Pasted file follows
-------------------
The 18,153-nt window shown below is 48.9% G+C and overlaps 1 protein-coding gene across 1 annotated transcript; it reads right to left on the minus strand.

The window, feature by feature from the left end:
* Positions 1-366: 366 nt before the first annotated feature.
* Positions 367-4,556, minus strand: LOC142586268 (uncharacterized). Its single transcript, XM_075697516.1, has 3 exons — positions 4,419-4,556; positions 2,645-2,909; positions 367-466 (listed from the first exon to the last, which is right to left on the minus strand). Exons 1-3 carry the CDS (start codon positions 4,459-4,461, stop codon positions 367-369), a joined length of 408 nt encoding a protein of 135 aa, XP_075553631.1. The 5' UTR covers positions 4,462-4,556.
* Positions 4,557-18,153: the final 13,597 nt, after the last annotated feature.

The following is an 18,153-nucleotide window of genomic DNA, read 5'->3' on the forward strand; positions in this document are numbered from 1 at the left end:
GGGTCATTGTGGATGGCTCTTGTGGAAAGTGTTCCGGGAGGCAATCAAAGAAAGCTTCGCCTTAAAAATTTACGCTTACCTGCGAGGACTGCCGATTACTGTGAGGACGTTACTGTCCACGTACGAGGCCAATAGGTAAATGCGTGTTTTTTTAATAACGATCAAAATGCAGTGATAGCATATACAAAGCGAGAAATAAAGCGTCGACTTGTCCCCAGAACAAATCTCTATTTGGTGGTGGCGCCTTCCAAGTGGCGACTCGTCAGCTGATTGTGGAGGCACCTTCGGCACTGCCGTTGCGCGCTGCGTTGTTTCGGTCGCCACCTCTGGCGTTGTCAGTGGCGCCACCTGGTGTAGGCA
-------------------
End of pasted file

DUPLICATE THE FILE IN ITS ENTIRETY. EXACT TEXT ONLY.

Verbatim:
The 18,153-nt window shown below is 48.9% G+C and overlaps 1 protein-coding gene across 1 annotated transcript; it reads right to left on the minus strand.

The window, feature by feature from the left end:
* Positions 1-366: 366 nt before the first annotated feature.
* Positions 367-4,556, minus strand: LOC142586268 (uncharacterized). Its single transcript, XM_075697516.1, has 3 exons — positions 4,419-4,556; positions 2,645-2,909; positions 367-466 (listed from the first exon to the last, which is right to left on the minus strand). Exons 1-3 carry the CDS (start codon positions 4,459-4,461, stop codon positions 367-369), a joined length of 408 nt encoding a protein of 135 aa, XP_075553631.1. The 5' UTR covers positions 4,462-4,556.
* Positions 4,557-18,153: the final 13,597 nt, after the last annotated feature.

The following is an 18,153-nucleotide window of genomic DNA, read 5'->3' on the forward strand; positions in this document are numbered from 1 at the left end:
GGGTCATTGTGGATGGCTCTTGTGGAAAGTGTTCCGGGAGGCAATCAAAGAAAGCTTCGCCTTAAAAATTTACGCTTACCTGCGAGGACTGCCGATTACTGTGAGGACGTTACTGTCCACGTACGAGGCCAATAGGTAAATGCGTGTTTTTTTAATAACGATCAAAATGCAGTGATAGCATATACAAAGCGAGAAATAAAGCGTCGACTTGTCCCCAGAACAAATCTCTATTTGGTGGTGGCGCCTTCCAAGTGGCGACTCGTCAGCTGATTGTGGAGGCACCTTCGGCACTGCCGTTGCGCGCTGCGTTGTTTCGGTCGCCACCTCTGGCGTTGTCAGTGGCGCCACCTGGTGTAGGCA